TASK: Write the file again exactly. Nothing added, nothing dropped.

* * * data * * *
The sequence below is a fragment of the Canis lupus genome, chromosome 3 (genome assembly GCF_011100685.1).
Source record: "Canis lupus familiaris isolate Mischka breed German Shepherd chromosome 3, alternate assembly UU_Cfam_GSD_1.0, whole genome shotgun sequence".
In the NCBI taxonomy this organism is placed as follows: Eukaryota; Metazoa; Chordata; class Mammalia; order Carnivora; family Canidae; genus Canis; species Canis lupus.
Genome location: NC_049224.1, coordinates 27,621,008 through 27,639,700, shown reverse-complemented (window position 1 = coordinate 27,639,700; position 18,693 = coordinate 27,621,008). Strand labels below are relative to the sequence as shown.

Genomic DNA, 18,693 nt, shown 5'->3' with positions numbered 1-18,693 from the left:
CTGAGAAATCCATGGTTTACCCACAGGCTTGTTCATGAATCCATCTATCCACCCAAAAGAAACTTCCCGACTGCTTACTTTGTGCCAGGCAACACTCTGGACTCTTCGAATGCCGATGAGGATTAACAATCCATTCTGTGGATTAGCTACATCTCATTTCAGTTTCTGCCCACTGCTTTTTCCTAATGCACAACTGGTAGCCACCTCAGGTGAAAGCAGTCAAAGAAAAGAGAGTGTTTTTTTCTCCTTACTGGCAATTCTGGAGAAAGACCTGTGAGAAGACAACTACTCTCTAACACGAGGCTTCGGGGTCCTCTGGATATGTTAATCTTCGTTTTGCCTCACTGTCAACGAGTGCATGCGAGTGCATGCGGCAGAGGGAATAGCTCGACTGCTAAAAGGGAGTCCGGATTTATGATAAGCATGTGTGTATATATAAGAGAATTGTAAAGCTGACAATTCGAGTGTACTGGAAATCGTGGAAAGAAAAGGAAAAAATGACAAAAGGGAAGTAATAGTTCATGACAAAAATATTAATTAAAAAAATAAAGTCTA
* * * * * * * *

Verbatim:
The sequence below is a fragment of the Canis lupus genome, chromosome 3 (genome assembly GCF_011100685.1).
Source record: "Canis lupus familiaris isolate Mischka breed German Shepherd chromosome 3, alternate assembly UU_Cfam_GSD_1.0, whole genome shotgun sequence".
In the NCBI taxonomy this organism is placed as follows: Eukaryota; Metazoa; Chordata; class Mammalia; order Carnivora; family Canidae; genus Canis; species Canis lupus.
Genome location: NC_049224.1, coordinates 27,621,008 through 27,639,700, shown reverse-complemented (window position 1 = coordinate 27,639,700; position 18,693 = coordinate 27,621,008). Strand labels below are relative to the sequence as shown.

Genomic DNA, 18,693 nt, shown 5'->3' with positions numbered 1-18,693 from the left:
CTGAGAAATCCATGGTTTACCCACAGGCTTGTTCATGAATCCATCTATCCACCCAAAAGAAACTTCCCGACTGCTTACTTTGTGCCAGGCAACACTCTGGACTCTTCGAATGCCGATGAGGATTAACAATCCATTCTGTGGATTAGCTACATCTCATTTCAGTTTCTGCCCACTGCTTTTTCCTAATGCACAACTGGTAGCCACCTCAGGTGAAAGCAGTCAAAGAAAAGAGAGTGTTTTTTTCTCCTTACTGGCAATTCTGGAGAAAGACCTGTGAGAAGACAACTACTCTCTAACACGAGGCTTCGGGGTCCTCTGGATATGTTAATCTTCGTTTTGCCTCACTGTCAACGAGTGCATGCGAGTGCATGCGGCAGAGGGAATAGCTCGACTGCTAAAAGGGAGTCCGGATTTATGATAAGCATGTGTGTATATATAAGAGAATTGTAAAGCTGACAATTCGAGTGTACTGGAAATCGTGGAAAGAAAAGGAAAAAATGACAAAAGGGAAGTAATAGTTCATGACAAAAATATTAATTAAAAAAATAAAGTCTA